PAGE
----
Spindle for loom-shuttles
US 273468 A
Description (OCR text may contain errors)
V W. T. GOGGESHALL.
SPINDLE FOR LOOM SHUTTLES. No. 273,468. Patented Ma.1*.6, 1883.
WITNESSES L NVENTOR N PETERS. Phuwumn m mr. Wilkingian. n. c.
NITED STATES PATENT Enr ca.
WILLIAM T. GOGGESHALL, OF LOWELL, MASSACHUSETTS.
SPINDLE FOR LOOM-SHUTTLES.
SPECIFICATION forming part of Letters Patent N0. 273,463, dated March 6, 1883.
Application filed August 5, 1882.
To all whom it may concern:
Be it known that 1, WILLIAM T. OGGES- HALL, a citizen of the United States, and a resident of Lowell, in the county of Middlesex and State of Massachusetts, have invented anew and valuable Improvement in Spindles for Loom-Shuttles; and I do hereby declare that the following is a full, clear, and exact description of the construction and operation of the same, reference being bad to the annexed drawings, making a part of this specification, and to the letters and figures of reference marked thereon.
Figure 1 is a view of my improved spindle in section. Fig. 2 is a perspective view of the spring which is attached to and forms a part of the spindle, and Fig. 3 is a plan view of the under side of the spindle.
This invention has relation to spindles for loom-shuttles; and it consists in the construction and novel arrangement, in a spindle .grooved longitudinally, of a spring fastened by its rear portion in the rear end of said groove, rising at its upper edge above said groove, and provided with a rounded projection above said groove at its point; in slotting the bottom of the groove in the spindle under the point portion only of the spring, and providing said spring with an under extension projecting through said slotted portion, all as hereinafter set forth and claimed.
In the accompanying drawings, ades'ignates the spindle of a loom-shuttle, having a longitudinal vertical groove, 1), made in its upper portion.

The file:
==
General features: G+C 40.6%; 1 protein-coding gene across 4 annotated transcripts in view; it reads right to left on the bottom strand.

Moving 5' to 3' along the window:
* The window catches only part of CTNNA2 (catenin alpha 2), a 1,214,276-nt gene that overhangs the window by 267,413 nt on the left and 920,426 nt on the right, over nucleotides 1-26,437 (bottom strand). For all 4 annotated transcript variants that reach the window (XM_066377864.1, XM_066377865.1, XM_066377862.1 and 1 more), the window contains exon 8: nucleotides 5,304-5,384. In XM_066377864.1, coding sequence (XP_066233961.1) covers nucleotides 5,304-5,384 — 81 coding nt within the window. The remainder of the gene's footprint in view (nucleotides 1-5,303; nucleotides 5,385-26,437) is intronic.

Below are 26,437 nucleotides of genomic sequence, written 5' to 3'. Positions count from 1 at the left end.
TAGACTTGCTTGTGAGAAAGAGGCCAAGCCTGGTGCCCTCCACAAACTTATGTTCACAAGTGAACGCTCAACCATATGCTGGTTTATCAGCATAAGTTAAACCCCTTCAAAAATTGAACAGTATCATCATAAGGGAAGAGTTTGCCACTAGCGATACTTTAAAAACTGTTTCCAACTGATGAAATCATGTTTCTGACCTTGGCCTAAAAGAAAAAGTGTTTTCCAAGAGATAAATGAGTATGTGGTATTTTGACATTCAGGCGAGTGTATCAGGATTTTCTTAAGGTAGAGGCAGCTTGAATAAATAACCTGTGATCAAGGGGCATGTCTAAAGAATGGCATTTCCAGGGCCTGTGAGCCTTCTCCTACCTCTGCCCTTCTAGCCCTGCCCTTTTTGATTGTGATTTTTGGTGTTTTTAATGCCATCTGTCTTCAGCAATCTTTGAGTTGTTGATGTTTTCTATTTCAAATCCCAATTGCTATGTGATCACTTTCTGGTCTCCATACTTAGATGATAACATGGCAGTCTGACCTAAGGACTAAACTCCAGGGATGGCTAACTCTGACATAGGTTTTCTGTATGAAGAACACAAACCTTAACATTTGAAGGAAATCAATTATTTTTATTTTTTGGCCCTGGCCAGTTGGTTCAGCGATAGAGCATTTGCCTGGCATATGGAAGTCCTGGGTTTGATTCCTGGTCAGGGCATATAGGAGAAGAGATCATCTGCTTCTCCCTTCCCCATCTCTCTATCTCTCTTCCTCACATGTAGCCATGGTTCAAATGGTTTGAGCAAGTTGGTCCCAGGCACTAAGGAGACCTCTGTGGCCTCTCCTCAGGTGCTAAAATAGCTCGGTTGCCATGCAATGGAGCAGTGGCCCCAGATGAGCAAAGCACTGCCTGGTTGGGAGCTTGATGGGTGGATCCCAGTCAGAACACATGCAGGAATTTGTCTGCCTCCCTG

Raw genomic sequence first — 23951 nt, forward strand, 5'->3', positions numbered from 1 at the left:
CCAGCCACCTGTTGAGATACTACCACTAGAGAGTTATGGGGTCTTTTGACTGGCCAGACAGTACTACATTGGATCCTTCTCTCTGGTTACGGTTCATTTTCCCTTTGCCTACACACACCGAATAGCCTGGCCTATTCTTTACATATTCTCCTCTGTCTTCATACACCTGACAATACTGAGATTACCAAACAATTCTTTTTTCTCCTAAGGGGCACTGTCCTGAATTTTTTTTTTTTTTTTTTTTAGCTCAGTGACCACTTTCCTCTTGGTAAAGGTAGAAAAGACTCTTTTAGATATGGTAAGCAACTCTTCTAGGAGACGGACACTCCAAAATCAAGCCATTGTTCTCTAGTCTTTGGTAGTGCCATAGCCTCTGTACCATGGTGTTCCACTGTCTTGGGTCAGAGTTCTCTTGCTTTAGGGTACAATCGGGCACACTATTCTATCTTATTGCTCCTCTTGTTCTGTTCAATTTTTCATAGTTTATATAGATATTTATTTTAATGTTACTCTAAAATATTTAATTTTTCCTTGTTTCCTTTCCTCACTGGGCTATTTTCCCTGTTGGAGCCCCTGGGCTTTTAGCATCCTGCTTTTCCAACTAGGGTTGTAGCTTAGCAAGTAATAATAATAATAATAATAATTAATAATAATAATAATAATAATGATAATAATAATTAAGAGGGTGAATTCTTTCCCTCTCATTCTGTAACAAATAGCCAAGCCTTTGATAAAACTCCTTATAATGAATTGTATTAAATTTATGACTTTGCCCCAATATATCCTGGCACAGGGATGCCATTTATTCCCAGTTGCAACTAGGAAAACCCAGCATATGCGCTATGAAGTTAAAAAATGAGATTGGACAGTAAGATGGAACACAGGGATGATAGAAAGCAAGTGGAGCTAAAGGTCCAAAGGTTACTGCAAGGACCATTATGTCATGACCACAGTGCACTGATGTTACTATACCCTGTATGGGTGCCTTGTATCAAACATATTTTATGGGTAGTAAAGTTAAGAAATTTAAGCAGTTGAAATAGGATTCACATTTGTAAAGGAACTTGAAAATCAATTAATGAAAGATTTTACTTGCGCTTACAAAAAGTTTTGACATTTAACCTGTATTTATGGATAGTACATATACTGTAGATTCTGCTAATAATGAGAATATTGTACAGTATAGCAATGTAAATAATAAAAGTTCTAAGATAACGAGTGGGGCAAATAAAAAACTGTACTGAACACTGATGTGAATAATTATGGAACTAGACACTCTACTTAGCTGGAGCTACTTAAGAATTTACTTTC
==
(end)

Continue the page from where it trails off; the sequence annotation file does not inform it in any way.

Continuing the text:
0 represents a flat spring, which is inserted edgewise in the groove b, so that it extends longitudinally therein, its upper edge projecting somewhat above the groove. This .spring is rigidly secured, at its heel end 01, in
. the rear end of the groove by the two pins 0,
or by any common fastening device, and that portion of the spring which is in front ofthe rigidly-fastened heel is raised somewhat above the bottom of the groove b. The upper or exposed edge of the spring may be serrated or notched; but this is not essential. At the free end of the spring is a rounded projection, g, which allows'the thread or filling to pass over it without breaking. This rounded (No modeL).
projection rises out of the slot at the end of the spring, as shown in the drawings. The tension of the spring 0 is upward and when the cop is put on it receives constant upward pressure from the spring, said pressure increasing toward the free end of the spring,
and being greatest at or near its extremity. As'the thread unwinds, lessening the amount on the spindle, the tendency of the spring, from its elasticity, is to gradually and evenly rise, presenting to the thread or cop a constantly-ascending edge, and thus acting effectually to prevent the slipping and consequent breaking of the cop.
In order to give greater depth of spring in the point portion, it is advisable in some spin-. dlesvto slot the base of the groove 1) under this part of the spring for a short distance, not greater than two inches, and to form the spring with an under extension or under bear signed to aid the under pressure of the spring in preventing the breaking of the cop.
This spindle is designed to serve several important purposes. It wilIprevent the cop from slipping and breaking, it will obviate the effect of the concussions that occur when the shuttle strikes the loom-pickers, and it will prevent the thread from breaking at the cop as it unwinds therefrom. The spring may be fastened nearer the point portion if a stiffer or stronger tension is required.
Having described this invention, what I claim, and desire to secure by Letters Patent,
1s- 1. A spindle longitudinally grooved at b in its upper portion, and having the spring 0 rigidly fastened by its rear portion in the groove, rising at its upper edge above said groove, and provided with the raised 'rounded projection g at its free end or point, substantially as specified.
2. A spindle formed with a longitudinal groove, 12, in its upper portion and partially IOU slotted through the bottom of said groove, I hereunto subscribed my name in the presence near the point end, and having the spring 0 of two witnesses. rigidly fastened in said groove, with its holding upper edge extended out of the groove WILLIAM COGGESHALL' 5 and its lower extension, is, adapted to project Witnesses:
through the slot, substantially as specified. JOHN I. COGGESHALL,
In testimony that I claim the above I have HENRY W. FOSTER.